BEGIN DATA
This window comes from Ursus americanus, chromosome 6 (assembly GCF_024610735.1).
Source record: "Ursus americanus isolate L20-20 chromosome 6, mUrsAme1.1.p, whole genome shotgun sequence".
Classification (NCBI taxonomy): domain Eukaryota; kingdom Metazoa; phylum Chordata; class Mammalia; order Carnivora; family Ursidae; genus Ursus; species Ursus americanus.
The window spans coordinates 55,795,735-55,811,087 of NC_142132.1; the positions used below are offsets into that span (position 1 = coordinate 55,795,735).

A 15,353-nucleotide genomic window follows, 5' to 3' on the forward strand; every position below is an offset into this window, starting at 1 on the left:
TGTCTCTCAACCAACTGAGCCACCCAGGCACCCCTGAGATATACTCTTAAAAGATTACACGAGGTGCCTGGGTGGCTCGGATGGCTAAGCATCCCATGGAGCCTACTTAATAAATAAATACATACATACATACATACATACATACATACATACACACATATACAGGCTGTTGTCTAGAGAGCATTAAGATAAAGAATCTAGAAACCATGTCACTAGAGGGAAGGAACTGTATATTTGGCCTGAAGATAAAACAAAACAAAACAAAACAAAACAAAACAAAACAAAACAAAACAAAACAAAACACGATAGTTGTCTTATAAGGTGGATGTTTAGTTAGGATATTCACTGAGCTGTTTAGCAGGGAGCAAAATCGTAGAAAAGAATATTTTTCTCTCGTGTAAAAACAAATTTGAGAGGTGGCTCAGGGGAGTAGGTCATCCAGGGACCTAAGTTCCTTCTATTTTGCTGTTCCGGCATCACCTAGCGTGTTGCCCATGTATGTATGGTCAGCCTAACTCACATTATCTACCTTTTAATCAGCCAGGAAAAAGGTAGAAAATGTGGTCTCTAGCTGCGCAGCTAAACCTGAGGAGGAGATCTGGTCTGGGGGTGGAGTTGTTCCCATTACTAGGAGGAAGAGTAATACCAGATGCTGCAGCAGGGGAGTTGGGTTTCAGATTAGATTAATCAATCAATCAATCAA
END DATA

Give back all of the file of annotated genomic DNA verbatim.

This window comes from Ursus americanus, chromosome 6 (assembly GCF_024610735.1).
Source record: "Ursus americanus isolate L20-20 chromosome 6, mUrsAme1.1.p, whole genome shotgun sequence".
Classification (NCBI taxonomy): domain Eukaryota; kingdom Metazoa; phylum Chordata; class Mammalia; order Carnivora; family Ursidae; genus Ursus; species Ursus americanus.
The window spans coordinates 55,795,735-55,811,087 of NC_142132.1; the positions used below are offsets into that span (position 1 = coordinate 55,795,735).

A 15,353-nucleotide genomic window follows, 5' to 3' on the forward strand; every position below is an offset into this window, starting at 1 on the left:
TGTCTCTCAACCAACTGAGCCACCCAGGCACCCCTGAGATATACTCTTAAAAGATTACACGAGGTGCCTGGGTGGCTCGGATGGCTAAGCATCCCATGGAGCCTACTTAATAAATAAATACATACATACATACATACATACATACATACATACACACATATACAGGCTGTTGTCTAGAGAGCATTAAGATAAAGAATCTAGAAACCATGTCACTAGAGGGAAGGAACTGTATATTTGGCCTGAAGATAAAACAAAACAAAACAAAACAAAACAAAACAAAACAAAACAAAACAAAACAAAACACGATAGTTGTCTTATAAGGTGGATGTTTAGTTAGGATATTCACTGAGCTGTTTAGCAGGGAGCAAAATCGTAGAAAAGAATATTTTTCTCTCGTGTAAAAACAAATTTGAGAGGTGGCTCAGGGGAGTAGGTCATCCAGGGACCTAAGTTCCTTCTATTTTGCTGTTCCGGCATCACCTAGCGTGTTGCCCATGTATGTATGGTCAGCCTAACTCACATTATCTACCTTTTAATCAGCCAGGAAAAAGGTAGAAAATGTGGTCTCTAGCTGCGCAGCTAAACCTGAGGAGGAGATCTGGTCTGGGGGTGGAGTTGTTCCCATTACTAGGAGGAAGAGTAATACCAGATGCTGCAGCAGGGGAGTTGGGTTTCAGATTAGATTAATCAATCAATCAATCAA